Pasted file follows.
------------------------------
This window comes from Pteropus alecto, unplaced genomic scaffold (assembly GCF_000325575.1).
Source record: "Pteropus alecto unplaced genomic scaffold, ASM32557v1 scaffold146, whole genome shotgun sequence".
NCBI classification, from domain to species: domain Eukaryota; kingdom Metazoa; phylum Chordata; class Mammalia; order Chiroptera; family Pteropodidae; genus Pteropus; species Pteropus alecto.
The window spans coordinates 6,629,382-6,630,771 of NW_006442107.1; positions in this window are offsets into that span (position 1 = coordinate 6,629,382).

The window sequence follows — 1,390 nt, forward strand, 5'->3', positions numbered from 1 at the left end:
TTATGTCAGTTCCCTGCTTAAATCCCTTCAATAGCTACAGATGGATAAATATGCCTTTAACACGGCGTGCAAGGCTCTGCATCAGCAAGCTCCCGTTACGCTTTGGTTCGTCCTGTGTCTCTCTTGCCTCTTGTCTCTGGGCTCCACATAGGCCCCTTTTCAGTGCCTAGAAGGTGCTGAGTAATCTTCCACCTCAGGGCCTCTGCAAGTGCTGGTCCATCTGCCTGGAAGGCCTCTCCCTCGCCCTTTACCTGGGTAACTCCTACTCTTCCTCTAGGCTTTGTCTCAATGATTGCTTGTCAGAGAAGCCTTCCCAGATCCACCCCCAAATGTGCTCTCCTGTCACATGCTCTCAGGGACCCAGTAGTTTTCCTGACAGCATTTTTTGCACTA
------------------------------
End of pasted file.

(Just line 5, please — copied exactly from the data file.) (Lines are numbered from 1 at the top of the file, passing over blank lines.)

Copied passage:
The window sequence follows — 1,390 nt, forward strand, 5'->3', positions numbered from 1 at the left end: